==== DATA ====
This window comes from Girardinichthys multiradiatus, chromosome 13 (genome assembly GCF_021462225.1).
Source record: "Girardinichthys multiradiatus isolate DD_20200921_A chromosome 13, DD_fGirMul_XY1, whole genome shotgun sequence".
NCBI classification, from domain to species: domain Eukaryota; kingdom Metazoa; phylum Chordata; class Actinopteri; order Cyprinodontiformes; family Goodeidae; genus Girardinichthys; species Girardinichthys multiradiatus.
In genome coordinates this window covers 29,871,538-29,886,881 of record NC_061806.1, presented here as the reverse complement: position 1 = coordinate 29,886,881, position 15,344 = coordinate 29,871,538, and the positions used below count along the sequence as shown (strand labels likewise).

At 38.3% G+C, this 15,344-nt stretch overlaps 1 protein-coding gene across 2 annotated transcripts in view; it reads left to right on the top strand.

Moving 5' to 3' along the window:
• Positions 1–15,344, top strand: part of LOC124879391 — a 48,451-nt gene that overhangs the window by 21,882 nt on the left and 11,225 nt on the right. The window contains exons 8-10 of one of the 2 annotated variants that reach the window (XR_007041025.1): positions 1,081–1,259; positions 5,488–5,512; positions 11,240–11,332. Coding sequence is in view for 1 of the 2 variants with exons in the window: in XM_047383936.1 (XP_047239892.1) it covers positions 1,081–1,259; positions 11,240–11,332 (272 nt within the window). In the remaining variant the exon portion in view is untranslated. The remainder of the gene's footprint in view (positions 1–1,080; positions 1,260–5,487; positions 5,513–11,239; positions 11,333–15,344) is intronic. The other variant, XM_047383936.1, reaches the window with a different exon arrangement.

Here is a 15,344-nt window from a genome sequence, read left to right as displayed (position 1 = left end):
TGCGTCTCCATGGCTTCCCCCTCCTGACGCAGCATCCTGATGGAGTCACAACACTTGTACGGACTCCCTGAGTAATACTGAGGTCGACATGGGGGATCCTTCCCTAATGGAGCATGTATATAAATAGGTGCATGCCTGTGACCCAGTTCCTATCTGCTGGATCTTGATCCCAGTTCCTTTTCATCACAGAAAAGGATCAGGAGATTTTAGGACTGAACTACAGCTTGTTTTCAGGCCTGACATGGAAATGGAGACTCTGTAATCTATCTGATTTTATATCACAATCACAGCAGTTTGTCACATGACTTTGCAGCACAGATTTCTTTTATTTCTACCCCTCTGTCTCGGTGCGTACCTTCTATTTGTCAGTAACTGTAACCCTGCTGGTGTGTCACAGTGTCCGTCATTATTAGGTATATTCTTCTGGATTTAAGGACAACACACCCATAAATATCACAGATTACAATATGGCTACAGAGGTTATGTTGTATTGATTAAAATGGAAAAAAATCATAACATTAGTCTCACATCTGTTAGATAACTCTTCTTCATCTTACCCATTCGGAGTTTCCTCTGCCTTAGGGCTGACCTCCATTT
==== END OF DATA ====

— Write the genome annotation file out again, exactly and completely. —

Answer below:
This window comes from Girardinichthys multiradiatus, chromosome 13 (genome assembly GCF_021462225.1).
Source record: "Girardinichthys multiradiatus isolate DD_20200921_A chromosome 13, DD_fGirMul_XY1, whole genome shotgun sequence".
NCBI classification, from domain to species: domain Eukaryota; kingdom Metazoa; phylum Chordata; class Actinopteri; order Cyprinodontiformes; family Goodeidae; genus Girardinichthys; species Girardinichthys multiradiatus.
In genome coordinates this window covers 29,871,538-29,886,881 of record NC_061806.1, presented here as the reverse complement: position 1 = coordinate 29,886,881, position 15,344 = coordinate 29,871,538, and the positions used below count along the sequence as shown (strand labels likewise).

At 38.3% G+C, this 15,344-nt stretch overlaps 1 protein-coding gene across 2 annotated transcripts in view; it reads left to right on the top strand.

Moving 5' to 3' along the window:
• Positions 1–15,344, top strand: part of LOC124879391 — a 48,451-nt gene that overhangs the window by 21,882 nt on the left and 11,225 nt on the right. The window contains exons 8-10 of one of the 2 annotated variants that reach the window (XR_007041025.1): positions 1,081–1,259; positions 5,488–5,512; positions 11,240–11,332. Coding sequence is in view for 1 of the 2 variants with exons in the window: in XM_047383936.1 (XP_047239892.1) it covers positions 1,081–1,259; positions 11,240–11,332 (272 nt within the window). In the remaining variant the exon portion in view is untranslated. The remainder of the gene's footprint in view (positions 1–1,080; positions 1,260–5,487; positions 5,513–11,239; positions 11,333–15,344) is intronic. The other variant, XM_047383936.1, reaches the window with a different exon arrangement.

Here is a 15,344-nt window from a genome sequence, read left to right as displayed (position 1 = left end):
TGCGTCTCCATGGCTTCCCCCTCCTGACGCAGCATCCTGATGGAGTCACAACACTTGTACGGACTCCCTGAGTAATACTGAGGTCGACATGGGGGATCCTTCCCTAATGGAGCATGTATATAAATAGGTGCATGCCTGTGACCCAGTTCCTATCTGCTGGATCTTGATCCCAGTTCCTTTTCATCACAGAAAAGGATCAGGAGATTTTAGGACTGAACTACAGCTTGTTTTCAGGCCTGACATGGAAATGGAGACTCTGTAATCTATCTGATTTTATATCACAATCACAGCAGTTTGTCACATGACTTTGCAGCACAGATTTCTTTTATTTCTACCCCTCTGTCTCGGTGCGTACCTTCTATTTGTCAGTAACTGTAACCCTGCTGGTGTGTCACAGTGTCCGTCATTATTAGGTATATTCTTCTGGATTTAAGGACAACACACCCATAAATATCACAGATTACAATATGGCTACAGAGGTTATGTTGTATTGATTAAAATGGAAAAAAATCATAACATTAGTCTCACATCTGTTAGATAACTCTTCTTCATCTTACCCATTCGGAGTTTCCTCTGCCTTAGGGCTGACCTCCATTT